Controversial compressed air underwater cave energy project 

Posted: October 11, 2015 by oldbrew in Energy, innovation, wind
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Offshore wind farm [image credit: Wikipedia]

Offshore wind farm [image credit: Wikipedia]


Is this part of the future for wind power, or just another doomed idea?

The search for new ways to produce energy are often complicated and controversial – and in Northern Ireland, a project to compress air into caverns under the seabed is no different.

It will be used, along with gas, to run turbines when the wind does not blow.

However some are worried that the process could be damaging to the natural habitat, as a short BBC video reports.

Well, it’s different if nothing else.

Comments
  1. A C Osborn says:

    Adding any kind of “storage” just adds extra cost.
    Go ahead Ireland make yourself even less competitive.

  2. oldbrew says:

    Wind project ends in court – 26 million euro row.

    ‘Bedrock damaged beyond possible remedial works’
    http://www.4coffshore.com/windfarms/mpi-adventure-decommissioning-robin-rigg-turbines–nid2512.html

  3. michael hart says:

    Whatever it is, it’s not the future of wind power. How many wind farms have a convenient underwater cave nearby? Extra underwater engineering spending is required for what is probably a one-off project.

    It is ever thus with the most grandiose green schemes, R&D and manufacturing costs of building and engineering are treated as zero. By the same rationale we could build houses, hospitals, schools, and castles in the air for every man woman and child in the country, for no cost.

  4. Curious George says:

    Damages to the environment aside, how efficient an energy storage is it?

  5. A C Osborn says:

    michael hart says: ” By the same rationale we could build houses, hospitals, schools, and castles in the air for every man woman and child in the country, for no cost.”

    When it is not your money you are spending it is the equivalent of “Free” to them.

    Nothing is too expensive for the green boondoggle as long as it it the tax payer paying.

  6. oldbrew says:

    C George: up to 75% is claimed.

    ‘The overall efficiency of this system can be as much as 75%. Although 25%+ of the wind-generated electricity is lost, the remaining 75% is used at peak times thus reducing the number of conventional power stations needed to meet demand.’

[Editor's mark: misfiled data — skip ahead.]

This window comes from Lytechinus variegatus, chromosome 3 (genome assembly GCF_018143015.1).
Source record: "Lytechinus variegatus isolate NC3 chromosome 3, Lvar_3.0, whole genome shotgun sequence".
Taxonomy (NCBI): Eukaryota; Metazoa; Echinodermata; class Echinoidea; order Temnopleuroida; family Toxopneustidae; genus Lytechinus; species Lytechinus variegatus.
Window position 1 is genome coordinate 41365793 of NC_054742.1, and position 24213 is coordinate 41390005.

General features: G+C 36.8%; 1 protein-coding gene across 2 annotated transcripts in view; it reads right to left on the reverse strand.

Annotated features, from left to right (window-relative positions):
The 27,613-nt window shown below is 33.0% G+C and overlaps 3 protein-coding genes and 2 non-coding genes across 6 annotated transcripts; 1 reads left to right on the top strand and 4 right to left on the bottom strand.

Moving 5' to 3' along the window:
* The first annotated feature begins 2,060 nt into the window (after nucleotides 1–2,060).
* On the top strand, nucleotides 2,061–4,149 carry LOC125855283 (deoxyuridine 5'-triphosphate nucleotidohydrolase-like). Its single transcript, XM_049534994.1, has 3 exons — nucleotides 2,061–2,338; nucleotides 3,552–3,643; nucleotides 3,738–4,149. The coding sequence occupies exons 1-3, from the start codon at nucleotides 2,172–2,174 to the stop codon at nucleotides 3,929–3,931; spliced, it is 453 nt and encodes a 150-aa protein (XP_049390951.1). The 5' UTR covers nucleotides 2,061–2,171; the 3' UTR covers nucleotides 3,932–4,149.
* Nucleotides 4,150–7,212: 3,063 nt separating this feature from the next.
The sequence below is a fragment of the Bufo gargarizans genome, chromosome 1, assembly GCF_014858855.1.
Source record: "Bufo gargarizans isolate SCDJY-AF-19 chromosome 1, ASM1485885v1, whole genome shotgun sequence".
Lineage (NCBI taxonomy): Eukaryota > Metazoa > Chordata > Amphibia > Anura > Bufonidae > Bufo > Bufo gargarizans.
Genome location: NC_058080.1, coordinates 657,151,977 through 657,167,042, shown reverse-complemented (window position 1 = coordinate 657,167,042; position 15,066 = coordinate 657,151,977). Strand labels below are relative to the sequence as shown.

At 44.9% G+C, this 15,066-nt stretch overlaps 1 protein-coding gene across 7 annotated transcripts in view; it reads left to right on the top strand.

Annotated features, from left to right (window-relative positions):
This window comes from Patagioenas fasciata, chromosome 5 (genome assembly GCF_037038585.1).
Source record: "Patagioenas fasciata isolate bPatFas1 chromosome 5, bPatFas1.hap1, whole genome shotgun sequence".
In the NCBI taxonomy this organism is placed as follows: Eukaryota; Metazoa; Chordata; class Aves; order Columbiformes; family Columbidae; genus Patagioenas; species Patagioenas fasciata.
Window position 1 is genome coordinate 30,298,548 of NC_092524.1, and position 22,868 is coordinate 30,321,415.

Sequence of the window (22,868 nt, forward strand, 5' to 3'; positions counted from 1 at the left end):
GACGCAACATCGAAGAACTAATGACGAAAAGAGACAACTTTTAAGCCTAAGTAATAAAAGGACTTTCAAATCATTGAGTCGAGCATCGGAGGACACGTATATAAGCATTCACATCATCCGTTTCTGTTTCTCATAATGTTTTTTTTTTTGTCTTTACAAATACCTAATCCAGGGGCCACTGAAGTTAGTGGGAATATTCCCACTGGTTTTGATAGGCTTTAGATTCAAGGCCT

That’s the theory anyway. There are a few examples of compressed air storage with ‘normal’ power plants [link below].

    ‘The Future for CAES and Wind Power’

    ‘As more wind farms are constructed, and our dependence on the electricity they generate increases, energy storage is going to become more and more important. In North Dakota, the windiest state of the USA, Sirius Exploration plan to create eight 16m (diameter) x 160m caverns (by potash mining) which will be able to power a 100MW turbine when filled with compressed air. A similar project is being developed in Ireland by Gaelectric with a cavern large enough for at least a 136MW turbine.’

    http://www.reuk.co.uk/Storing-Wind-Power-with-Compressed-Air.htm

  7. oldbrew says:

    Car maker Peugeot blames government policies for ‘killing’ its compressed air hybrid tech.

    “Governments are fixing very ambitious targets in terms of CO2 – good news for the planet. That is their role and I strongly support that,” he [Peugeot CEO Maxime Picat] said. “Sometimes, too often in my personal opinion, they tell you what target to reach and what technology you have to push forward, which is nonsense.”
    http://www.autocar.co.uk/car-news/industry/peugeot-blames-politicians-death-hybrid-air

    Picat claims “Hybrid Air is a very efficient technology.”

    Air weighs a lot less than batteries obviously – even with the tech that holds in the air itself. And it’s free🙂

  8. Steve Richards says: